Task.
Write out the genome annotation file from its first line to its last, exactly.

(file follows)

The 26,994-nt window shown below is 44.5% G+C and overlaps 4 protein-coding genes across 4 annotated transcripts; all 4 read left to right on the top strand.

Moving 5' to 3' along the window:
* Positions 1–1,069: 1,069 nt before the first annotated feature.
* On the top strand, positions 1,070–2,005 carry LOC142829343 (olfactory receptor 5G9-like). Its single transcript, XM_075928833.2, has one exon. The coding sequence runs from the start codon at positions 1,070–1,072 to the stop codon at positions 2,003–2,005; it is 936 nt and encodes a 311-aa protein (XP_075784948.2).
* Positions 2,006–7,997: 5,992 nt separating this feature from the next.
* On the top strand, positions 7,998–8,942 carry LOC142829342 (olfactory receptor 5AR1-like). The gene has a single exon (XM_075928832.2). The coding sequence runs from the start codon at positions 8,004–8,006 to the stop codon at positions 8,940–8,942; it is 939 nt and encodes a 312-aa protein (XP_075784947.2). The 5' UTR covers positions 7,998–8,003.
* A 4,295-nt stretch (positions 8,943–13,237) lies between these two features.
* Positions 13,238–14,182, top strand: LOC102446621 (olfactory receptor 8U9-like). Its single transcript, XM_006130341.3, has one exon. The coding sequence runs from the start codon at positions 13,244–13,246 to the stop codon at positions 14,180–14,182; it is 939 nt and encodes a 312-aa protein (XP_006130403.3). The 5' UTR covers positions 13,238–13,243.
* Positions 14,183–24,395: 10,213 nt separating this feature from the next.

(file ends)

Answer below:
The 26,994-nt window shown below is 44.5% G+C and overlaps 4 protein-coding genes across 4 annotated transcripts; all 4 read left to right on the top strand.

Moving 5' to 3' along the window:
* Positions 1–1,069: 1,069 nt before the first annotated feature.
* On the top strand, positions 1,070–2,005 carry LOC142829343 (olfactory receptor 5G9-like). Its single transcript, XM_075928833.2, has one exon. The coding sequence runs from the start codon at positions 1,070–1,072 to the stop codon at positions 2,003–2,005; it is 936 nt and encodes a 311-aa protein (XP_075784948.2).
* Positions 2,006–7,997: 5,992 nt separating this feature from the next.
* On the top strand, positions 7,998–8,942 carry LOC142829342 (olfactory receptor 5AR1-like). The gene has a single exon (XM_075928832.2). The coding sequence runs from the start codon at positions 8,004–8,006 to the stop codon at positions 8,940–8,942; it is 939 nt and encodes a 312-aa protein (XP_075784947.2). The 5' UTR covers positions 7,998–8,003.
* A 4,295-nt stretch (positions 8,943–13,237) lies between these two features.
* Positions 13,238–14,182, top strand: LOC102446621 (olfactory receptor 8U9-like). Its single transcript, XM_006130341.3, has one exon. The coding sequence runs from the start codon at positions 13,244–13,246 to the stop codon at positions 14,180–14,182; it is 939 nt and encodes a 312-aa protein (XP_006130403.3). The 5' UTR covers positions 13,238–13,243.
* Positions 14,183–24,395: 10,213 nt separating this feature from the next.